Supporting small business: It’s all rhythm and no blues
Alisa’s House of Salsa dances to a new beat in a time of crisis.
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Alisa Bowens-Mercado began dancing at the age of three and hasn’t stood still since—not even when the world seemed to come to an abrupt halt when COVID-19 hit. She may have been forced to close the doors of Alisa's House of Salsa, the Latin dance studio she founded 20 years ago in New Haven, Connecticut, but thanks to her love for music and her community, she hasn’t skipped a beat.
Pivoting quickly and taking her classes online, Alisa is bringing her high energy and unshakeable spirit to the screen.
“My community, my dance studio and Salsa mean everything to me—they are my passion, my joy, my happy place!” says the classically trained ballet, tap and jazz dancer who majored in criminal justice at Northeastern University in Boston and ran a general contracting firm her family owned before launching her business. (An entrepreneur at heart, she also owns Rhythm Brewing Co., becoming the first African-American woman to brew beer professionally in Connecticut.)
“La Morena Que Baila Salsa”
“Though I had danced other styles for years, it was a business trip to Puerto Rico that really inspired me to take up Latin Salsa,” she said. “The hotel where I stayed and the beautiful people that were dancing to live music was like a scene out of a movie.”
When Alisa returned home, she started taking classes, and in time, after endless practices and a scuffed-up kitchen floor, she and her then dance partner began performing at local parties, corporate events, dance benefits and senior homes.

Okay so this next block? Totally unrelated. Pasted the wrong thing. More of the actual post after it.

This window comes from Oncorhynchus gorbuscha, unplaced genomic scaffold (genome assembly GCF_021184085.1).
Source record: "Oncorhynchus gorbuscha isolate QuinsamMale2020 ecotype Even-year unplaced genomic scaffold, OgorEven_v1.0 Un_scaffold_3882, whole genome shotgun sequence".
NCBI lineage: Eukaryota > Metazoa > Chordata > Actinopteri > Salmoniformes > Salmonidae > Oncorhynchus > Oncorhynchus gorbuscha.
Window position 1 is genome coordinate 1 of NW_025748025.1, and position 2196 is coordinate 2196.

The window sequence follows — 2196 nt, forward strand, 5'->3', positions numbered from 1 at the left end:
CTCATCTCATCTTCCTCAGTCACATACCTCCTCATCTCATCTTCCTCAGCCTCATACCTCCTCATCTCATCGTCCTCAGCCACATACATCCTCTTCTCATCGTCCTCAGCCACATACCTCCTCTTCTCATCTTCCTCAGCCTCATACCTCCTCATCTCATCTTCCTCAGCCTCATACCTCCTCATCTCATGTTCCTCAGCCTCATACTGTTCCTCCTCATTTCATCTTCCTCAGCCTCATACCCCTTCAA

Everyone in the community started to notice her passion for Salsa, and Alisa quickly became known as “La Morena Que Baila Salsa” (The woman that dances Salsa).
Welcoming people of all ages to get up on their feet at a festival in New Haven, Connecticut, Alisa Bowens-Mercado makes history teaching the world’s largest Salsa class.
Personality and perseverance
Almost overnight, Alisa developed a devoted following of Salsa dancers who enjoyed her patient teaching ability, her warm personality and her “Let Me Entertain You” Broadway style of dance. And it wasn’t long before requests came pouring in for her to teach on college campuses, appear on local and national television and stage.
“Over the last couple of months I have really missed my students, the face-to-face interaction and Thursday Latin Nights in the community,” said Alisa, who landed in the Guinness Book Of World Records as “Dance Instructor of The World’s Largest Salsa Lesson” when she taught thousands from a stage during the 10th anniversary of New Haven’s Arts & Ideas Festival.
Facing a challenge with optimism and unbridled support
“It was very difficult having to cancel the private lessons, weddings, corporate events and school diversity programs we had lined up. But, with support from my determined community of dancers—and Local Initiatives Support Corporation (LISC)—our doors are opening in new and exciting ways I never expected.”
A grantee of LISC’s Verizon Small Business Recovery Fund administered by the national non-profit to which the Verizon Foundation has committed up to $7.5 million in funding, Alisa has been able to keep the momentum going—and her students moving—through the current crisis. Using the grant for online class programming and outreach, as well as rent on her studio, she is finding the silver lining, with her virtual classes well attended by people in New Haven and beyond.
Though Alisa is still weeks away from opening her physical studio, she is encouraged that business will be better than ever, and that her growing community—online and in person—will be stronger and more resilient in the months and years to come.